US feed industry enthusiastic about long vacant ag trade role nominee

By Jane Byrne contact

- Last updated on GMT

© GettyImages/SteveDF
© GettyImages/SteveDF

Related tags: Afia, Trade

The American Feed Industry Association (AFIA) has endorsed the nomination of Alexis Taylor as the US Department of Agriculture’s undersecretary of trade and foreign agricultural affairs.

US President, Joe Biden, made the announcement last week.

Many other leading ag groups in the US also applauded Taylor’s nomination, including the US Dairy Export Council, the National Corn Growers, National Association of Wheat Growers and the American Soybean Association. The role has been vacant since President Biden took office. 

AFIA President and CEO Constance Cullman, regarding the nomination, said:

“Alexis Taylor‘s extensive experience working on behalf of US agricultural trade interests as deputy undersecretary for the Farm and Foreign Agricultural Service during the Obama administration, while leading the Oregon Department of Agriculture, and in Congress is welcome in this challenging environment. This experience makes her an ideal candidate for representing and advocating on behalf of US agricultural interests to expand export opportunities and maintain US competitiveness in the global marketplace."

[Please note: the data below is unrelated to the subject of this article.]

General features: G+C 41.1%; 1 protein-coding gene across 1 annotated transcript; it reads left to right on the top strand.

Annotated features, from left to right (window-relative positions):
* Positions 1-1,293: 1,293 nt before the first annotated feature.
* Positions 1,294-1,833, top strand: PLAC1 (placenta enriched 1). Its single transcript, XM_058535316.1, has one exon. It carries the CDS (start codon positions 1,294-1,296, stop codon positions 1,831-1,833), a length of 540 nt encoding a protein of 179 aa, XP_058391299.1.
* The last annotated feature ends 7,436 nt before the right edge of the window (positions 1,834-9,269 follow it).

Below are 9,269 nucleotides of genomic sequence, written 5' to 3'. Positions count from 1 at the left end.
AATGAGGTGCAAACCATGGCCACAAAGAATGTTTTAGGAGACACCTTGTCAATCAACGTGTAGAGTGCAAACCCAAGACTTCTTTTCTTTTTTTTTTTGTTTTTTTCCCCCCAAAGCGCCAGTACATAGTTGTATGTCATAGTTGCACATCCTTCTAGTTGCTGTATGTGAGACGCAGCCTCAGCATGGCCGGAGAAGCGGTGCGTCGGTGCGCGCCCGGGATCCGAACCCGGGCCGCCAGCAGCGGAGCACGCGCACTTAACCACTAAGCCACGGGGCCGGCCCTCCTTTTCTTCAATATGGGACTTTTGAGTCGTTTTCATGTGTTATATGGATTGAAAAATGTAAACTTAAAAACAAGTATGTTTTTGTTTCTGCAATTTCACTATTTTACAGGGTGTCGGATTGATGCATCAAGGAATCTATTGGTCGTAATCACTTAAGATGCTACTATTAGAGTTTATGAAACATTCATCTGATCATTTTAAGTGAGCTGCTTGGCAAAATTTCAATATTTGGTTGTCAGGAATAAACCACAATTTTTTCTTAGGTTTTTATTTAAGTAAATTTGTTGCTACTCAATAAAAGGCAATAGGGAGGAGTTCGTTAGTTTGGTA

US feed exports 

The US feed manufacturing industry relies heavily on trade, said the AFIA.

In 2021, US animal feed and pet food manufacturers exported over US$7.5bn in products, including US$5.5bn in feed and feed ingredients and US$2bn in pet food products, a 22% increase in value over 2020.

To date, the largest trading partners for the US feed sector would be Canada, Mexico, and Japan. “In terms of the top three markets, those have been pretty consistent for the past few years,” ​the organization told this publication​ last year.

AFIA, on behalf of its membership, is focusing on China and Vietnam as opportune markets, where the livestock, poultry, and aquaculture sectors are seeing investment and are rapidly undergoing modernization, reported Gina Tumbarello, AFIA’s director of international policy and trade, last April. “Those countries want to produce more of those animal protein products domestically and reduce their reliance on imports. With that focus comes a need for feed additives that bring added value to the rations and the final animal protein product being developed.”

Related topics: Regulation

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